Aside from pornography, it is the most popular topic of questions I get.
Is it ok to fantasize?
What if I fantasize and don’t masturbate?
What if I’m fantasizing about my future husband?
What if I’m fantasizing about my actual husband?
What if we never “go all the way” in my fantasy?
Is it wrong to imagine what sex is like?
I feel like there’s an easy way to tackle this and a more complicated way.
The easy way to address this is to just come right out and say, “fantasy is wrong.”
If you’ve been exposed to church for any length of time, you have probably heard a sermon on Philippians 4:8.
Finally, brothers, whatever is true, whatever is honorable, whatever is just, whatever is pure, whatever is lovely, whatever is commendable, if there is any excellence, if there is anything worthy of praise, think about these things. (ESV)
And some pastors or Christian leaders will use this to rail against the great evil known as “fantasy” which they expand to essentially mean “anything that isn’t really happening.”
The problem is when we do this, we’re neglecting to acknowledge one very powerful God-given trait of humanity:
Do you read fiction? Fiction isn’t true, by definition. Are we going to take this argument so far as to say that any sort of entertainment that isn’t real is in violation of God’s word? Are we saying that Christians can only read historical accounts, autobiographies, and watch documentaries because that’s “what is true?”
Are we saying that Christians cannot dream about the future?
Is hope, in some sense, not some sort of “fantasy?” It is anticipating what has not happened yet.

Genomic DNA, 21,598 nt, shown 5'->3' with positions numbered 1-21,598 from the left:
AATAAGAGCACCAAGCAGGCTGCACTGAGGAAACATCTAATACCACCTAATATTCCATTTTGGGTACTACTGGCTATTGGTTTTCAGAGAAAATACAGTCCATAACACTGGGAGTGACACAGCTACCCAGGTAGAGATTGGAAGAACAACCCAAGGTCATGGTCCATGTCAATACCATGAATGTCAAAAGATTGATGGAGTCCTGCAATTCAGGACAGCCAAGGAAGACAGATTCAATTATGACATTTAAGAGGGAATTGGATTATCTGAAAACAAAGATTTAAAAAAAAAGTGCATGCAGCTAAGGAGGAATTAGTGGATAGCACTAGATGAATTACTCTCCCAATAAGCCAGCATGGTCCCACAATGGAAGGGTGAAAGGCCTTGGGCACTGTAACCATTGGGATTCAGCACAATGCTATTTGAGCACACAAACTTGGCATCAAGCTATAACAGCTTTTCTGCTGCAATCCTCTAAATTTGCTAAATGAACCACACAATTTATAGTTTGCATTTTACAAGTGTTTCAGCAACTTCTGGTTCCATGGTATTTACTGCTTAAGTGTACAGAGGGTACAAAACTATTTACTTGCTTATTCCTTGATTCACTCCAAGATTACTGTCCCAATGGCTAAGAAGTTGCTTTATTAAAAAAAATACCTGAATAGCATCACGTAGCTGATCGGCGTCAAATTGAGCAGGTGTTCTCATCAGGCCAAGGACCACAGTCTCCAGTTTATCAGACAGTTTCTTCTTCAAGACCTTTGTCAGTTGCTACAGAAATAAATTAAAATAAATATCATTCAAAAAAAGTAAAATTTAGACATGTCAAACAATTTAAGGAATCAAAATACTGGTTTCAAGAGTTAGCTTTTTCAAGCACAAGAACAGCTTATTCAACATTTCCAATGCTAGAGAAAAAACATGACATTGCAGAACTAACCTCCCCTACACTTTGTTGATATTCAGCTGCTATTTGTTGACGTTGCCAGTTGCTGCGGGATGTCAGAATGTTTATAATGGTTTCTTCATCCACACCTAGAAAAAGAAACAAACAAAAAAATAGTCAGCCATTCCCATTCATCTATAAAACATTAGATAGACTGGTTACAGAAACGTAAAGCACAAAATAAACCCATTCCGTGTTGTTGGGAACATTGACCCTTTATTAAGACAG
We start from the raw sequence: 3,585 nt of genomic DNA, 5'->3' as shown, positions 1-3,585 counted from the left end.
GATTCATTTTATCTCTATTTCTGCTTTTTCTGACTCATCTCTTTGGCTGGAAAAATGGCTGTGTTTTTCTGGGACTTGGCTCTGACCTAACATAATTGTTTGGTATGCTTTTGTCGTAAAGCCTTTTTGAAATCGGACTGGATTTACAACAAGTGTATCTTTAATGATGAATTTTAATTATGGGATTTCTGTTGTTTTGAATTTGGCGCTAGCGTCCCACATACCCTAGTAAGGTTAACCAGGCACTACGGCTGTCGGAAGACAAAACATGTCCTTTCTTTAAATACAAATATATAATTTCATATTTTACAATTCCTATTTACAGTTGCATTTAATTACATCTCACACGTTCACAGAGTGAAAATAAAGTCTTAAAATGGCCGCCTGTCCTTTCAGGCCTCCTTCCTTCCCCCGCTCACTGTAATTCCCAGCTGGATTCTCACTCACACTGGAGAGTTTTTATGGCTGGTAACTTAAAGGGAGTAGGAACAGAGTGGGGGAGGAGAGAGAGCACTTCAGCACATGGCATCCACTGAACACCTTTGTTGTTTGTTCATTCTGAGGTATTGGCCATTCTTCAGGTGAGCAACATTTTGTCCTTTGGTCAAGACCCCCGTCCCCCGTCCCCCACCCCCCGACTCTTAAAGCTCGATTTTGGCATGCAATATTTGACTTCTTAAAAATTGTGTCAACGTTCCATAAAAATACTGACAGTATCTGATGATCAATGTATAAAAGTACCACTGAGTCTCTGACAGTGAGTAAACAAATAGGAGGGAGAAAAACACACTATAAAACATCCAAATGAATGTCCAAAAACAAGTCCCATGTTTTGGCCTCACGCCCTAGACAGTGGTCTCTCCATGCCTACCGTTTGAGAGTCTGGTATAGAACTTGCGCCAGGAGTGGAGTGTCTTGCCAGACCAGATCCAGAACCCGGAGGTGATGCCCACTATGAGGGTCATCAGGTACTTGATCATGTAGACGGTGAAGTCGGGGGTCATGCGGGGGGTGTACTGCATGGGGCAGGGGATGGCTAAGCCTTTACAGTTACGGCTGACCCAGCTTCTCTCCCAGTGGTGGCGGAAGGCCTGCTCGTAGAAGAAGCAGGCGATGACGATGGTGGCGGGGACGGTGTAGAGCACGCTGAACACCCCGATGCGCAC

It’s important to note that the Greek word translated “true” in this verse is less about being factual and more about being authentic. I love how the Amplified version expounds on the rest of the verse:
Finally, believers, whatever is true, whatever is honorable and worthy of respect, whatever is right and confirmed by God’s word, whatever is pure and wholesome, whatever is lovely and brings peace, whatever is admirable and of good repute; if there is any excellence, if there is anything worthy of praise, think continually on these things [center your mind on them, and implant them in your heart].
When you stand up and say, “Fantasy is wrong” you are at risk of killing off creativity, dreams, imagination- all things I truly believe God has given us.
Before an artist creates, she imagines what the product will be like. As a composer writes a score, she imagines what it will sound like. Before a writer crafts her story on paper, she walks it out in her mind, imagining the sights, sounds, and textures. Before a woman holds her first child, she imagines those moments and her mind races through the years, picturing first steps and birthdays and graduations and grandbabies. Before a couple says “I do,” they dream about their wedding day and their future together.
God is a creator and I believe He has instilled a bit of that creativity in each of us.
We are the only creature, for instance, that can appreciate beauty. We photograph sunsets and rock formations. We run brushes on canvas to attempt to recreate the beauty around us. We write music and poetry. We tell stories and sing.